Is there any standard name for this concept that is weaker than local one-to-one-ness?

In some open neighborhood of $x_0$ there is no point $x\ne x_0$ such that $f(x)=f(x_0)$.

Or, if you like: In some neighborhood of $x_0$, for every point $x$ in that neighborhood, $f(x)=f(x_0)$ only if $x=x_0$.

Might one simply say that "$f$ is weakly locally one-to-one at $x_0$"?

Trivial question, it might seem, if it's only about mathematics. Maybe it's about psychology of learning mathematics. I recently came across this error: If $f\;'(a)>0$, the $f$ is strictly increasing in some neighborhood of $a$. (Much less recently, I made that mistake myself, when, as an undergraduate, I was frustrated by my inability to write what I thought must be a simple $\varepsilon$-$\delta$ proof of that proposition.) Would people be less likely to make that mistake if somewhere in the recesses of their brain they subconsciously remembered hearing that "If $f\;'\ne 0$ at a point, then $f$ is weakly locally one-to-one at that point."?

  • $\begingroup$ I've completely revised it. I realized it didn't say what I meant and came back to fix it, expecting a hundred downvotes and 50 indignant comments. Apparently I got here before they did. $\endgroup$ – Michael Hardy Nov 21 '11 at 18:30
  • $\begingroup$ I was busy trying to figure out why weakly locally 1-1 wasn't equivalent to 1-1. :) $\endgroup$ – David Mitra Nov 21 '11 at 18:32
  • $\begingroup$ Your last comment about $f'\ne0$ at a point is interesting, from a pedagogical standpoint (and in and of itself). I think your statement can be proven without MVT. Then you could ask if $f'\ne0$ at a point implies monotonicity near the point. Show that this is false, and then ask "what extra condition would be needed to get monotonicity"? $\endgroup$ – David Mitra Nov 21 '11 at 18:54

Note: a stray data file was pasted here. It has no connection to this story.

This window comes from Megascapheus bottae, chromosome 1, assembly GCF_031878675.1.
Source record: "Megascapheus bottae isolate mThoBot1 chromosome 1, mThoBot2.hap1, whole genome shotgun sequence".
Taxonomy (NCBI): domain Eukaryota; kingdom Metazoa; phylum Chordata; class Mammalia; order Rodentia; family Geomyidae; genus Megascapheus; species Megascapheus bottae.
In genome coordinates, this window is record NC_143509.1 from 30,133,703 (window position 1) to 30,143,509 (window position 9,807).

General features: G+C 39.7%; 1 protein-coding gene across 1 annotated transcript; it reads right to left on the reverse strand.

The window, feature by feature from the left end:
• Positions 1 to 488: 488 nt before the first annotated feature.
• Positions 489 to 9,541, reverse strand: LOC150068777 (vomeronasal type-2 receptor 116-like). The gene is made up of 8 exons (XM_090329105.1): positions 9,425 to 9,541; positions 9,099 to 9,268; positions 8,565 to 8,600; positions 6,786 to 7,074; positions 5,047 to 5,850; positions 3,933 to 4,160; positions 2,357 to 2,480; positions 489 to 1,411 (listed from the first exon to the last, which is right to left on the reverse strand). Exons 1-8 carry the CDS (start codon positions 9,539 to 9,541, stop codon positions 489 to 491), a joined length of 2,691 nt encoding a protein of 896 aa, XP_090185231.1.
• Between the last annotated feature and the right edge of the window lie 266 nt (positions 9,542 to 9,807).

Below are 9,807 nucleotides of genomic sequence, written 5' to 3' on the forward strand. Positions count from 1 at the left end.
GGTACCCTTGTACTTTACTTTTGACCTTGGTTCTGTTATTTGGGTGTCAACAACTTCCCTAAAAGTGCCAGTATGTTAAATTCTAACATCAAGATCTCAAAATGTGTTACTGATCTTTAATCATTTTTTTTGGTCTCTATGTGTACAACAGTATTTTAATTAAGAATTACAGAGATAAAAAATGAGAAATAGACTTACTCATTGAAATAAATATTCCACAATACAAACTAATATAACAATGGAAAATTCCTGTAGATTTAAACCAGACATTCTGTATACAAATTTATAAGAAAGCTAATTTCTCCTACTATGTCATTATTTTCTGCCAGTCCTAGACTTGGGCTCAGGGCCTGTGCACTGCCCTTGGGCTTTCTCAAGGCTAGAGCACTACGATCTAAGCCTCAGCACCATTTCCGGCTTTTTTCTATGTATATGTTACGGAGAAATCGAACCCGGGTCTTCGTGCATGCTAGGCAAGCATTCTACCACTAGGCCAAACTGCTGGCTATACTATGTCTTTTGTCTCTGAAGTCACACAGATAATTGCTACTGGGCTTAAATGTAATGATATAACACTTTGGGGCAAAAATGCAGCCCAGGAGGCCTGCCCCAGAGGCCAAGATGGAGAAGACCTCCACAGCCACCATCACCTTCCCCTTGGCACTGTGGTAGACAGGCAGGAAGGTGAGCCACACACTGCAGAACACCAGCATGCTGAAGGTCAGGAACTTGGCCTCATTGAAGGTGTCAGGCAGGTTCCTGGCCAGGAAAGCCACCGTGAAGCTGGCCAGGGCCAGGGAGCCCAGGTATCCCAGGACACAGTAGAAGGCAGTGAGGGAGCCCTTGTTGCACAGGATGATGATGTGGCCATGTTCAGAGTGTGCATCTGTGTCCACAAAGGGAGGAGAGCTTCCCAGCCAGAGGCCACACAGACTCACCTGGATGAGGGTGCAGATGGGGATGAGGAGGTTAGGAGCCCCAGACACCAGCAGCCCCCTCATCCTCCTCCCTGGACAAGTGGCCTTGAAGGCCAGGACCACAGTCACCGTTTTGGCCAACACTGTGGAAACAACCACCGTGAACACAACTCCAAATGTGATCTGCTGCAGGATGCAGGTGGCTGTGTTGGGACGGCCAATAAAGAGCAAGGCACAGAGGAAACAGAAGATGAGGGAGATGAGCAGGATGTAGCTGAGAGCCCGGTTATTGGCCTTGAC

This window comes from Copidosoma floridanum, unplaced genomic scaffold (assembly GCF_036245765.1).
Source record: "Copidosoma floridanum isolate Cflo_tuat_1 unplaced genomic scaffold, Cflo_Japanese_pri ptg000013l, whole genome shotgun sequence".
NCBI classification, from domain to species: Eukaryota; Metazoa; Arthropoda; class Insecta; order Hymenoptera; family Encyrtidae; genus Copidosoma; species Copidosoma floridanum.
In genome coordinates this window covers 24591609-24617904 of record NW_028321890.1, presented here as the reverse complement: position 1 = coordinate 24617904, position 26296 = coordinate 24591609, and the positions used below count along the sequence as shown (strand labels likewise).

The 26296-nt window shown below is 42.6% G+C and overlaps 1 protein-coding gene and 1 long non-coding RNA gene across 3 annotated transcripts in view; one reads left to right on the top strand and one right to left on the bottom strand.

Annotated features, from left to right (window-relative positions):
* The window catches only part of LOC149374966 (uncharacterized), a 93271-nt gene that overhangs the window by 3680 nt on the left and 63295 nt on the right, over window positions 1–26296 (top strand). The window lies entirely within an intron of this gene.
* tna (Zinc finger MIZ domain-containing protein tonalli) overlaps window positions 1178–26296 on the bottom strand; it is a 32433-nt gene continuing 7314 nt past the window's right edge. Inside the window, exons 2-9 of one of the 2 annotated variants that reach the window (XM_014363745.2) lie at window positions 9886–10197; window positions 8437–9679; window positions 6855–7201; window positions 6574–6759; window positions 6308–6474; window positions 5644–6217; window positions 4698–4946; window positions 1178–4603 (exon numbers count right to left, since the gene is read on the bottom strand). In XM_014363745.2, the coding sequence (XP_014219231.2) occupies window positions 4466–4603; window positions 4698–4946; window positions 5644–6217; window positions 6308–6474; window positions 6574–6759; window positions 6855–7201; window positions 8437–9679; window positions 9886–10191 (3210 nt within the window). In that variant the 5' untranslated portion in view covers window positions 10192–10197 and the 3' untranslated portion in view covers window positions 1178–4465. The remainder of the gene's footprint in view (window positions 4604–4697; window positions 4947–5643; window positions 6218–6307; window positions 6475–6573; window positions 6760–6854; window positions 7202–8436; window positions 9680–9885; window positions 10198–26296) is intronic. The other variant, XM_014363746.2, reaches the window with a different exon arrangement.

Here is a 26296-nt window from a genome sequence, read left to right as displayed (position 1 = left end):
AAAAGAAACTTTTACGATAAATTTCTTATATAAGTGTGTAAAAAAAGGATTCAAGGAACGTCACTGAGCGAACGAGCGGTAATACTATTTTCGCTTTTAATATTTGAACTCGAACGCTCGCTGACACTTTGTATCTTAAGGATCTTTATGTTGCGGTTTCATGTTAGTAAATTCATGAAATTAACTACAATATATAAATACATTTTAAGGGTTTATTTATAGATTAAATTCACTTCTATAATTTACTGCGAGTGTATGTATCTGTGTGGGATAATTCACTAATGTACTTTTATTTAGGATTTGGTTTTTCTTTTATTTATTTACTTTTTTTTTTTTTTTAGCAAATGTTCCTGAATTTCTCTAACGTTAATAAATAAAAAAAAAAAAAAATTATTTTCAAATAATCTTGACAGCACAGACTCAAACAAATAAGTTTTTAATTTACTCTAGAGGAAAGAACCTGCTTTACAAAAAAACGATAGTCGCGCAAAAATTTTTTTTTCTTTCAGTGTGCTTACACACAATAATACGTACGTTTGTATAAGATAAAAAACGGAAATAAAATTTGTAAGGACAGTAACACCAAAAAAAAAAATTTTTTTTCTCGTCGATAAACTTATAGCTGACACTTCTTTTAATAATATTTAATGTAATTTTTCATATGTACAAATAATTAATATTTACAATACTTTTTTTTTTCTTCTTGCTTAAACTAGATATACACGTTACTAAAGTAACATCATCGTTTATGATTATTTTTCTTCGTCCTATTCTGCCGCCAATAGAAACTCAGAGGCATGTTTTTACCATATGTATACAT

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    $\begingroup$ To quote my discrete math professor: if you try to prove something and fail, and then find out this something is false then you did a good job not proving a false claim. $\endgroup$ – Asaf Karagila Nov 21 '11 at 22:24
  • $\begingroup$ @DavidMitra : Certainly the following can be proved without MVT. If $f\;'(a)>0$, then in some neighborhood of $a$, for all $x$ in that neighborhood, if $x>a$ then $f(x)>f(a)$ and if $x<a$ then $f(x)<f(a)$. All you need to do is set $\varepsilon=|f(a)|$, then let $\delta>0$ be so small that for $x$ in the $\delta$-neighborhood of $a$, the difference quotient $(f(x)-f(a))/(x-a)$ is within $\varepsilon$ of $f\;'(a)$. That implies the difference quotient is positive, and the result easily follows. No MVT needed. $\endgroup$ – Michael Hardy Nov 22 '11 at 1:46

A map between topological spaces is called discrete if the preimage of every point is a discrete set, i.e., has no points of accumulation. [In this post all maps are continuous.] This property is weaker than being locally injective. As you observe, every differentiable function $f:(a,b)\to\mathbb R$ with nonvanishing derivative is discrete.

The discreteness property usually appears in tandem with openness (the image of every open set is open). For example, every discrete and open map between planar domains is the composition of a holomorphic function with a homeomorphism; this is Stoilov's theorem. In higher dimensions the equation (discrete and open)=(X)$\circ$(homeomorphism) remains unsolved for X. (One would like the elements of class X to satisfy some sort of Cauchy-Riemann equations.)

A fundamental result on discrete and open maps between $n$-dimensional topological manifolds is Chernavskii's theorem: the branch set (=the set of points where the map is not locally injective) has topological dimension $\le n-2$; in particular it does not separate the space.


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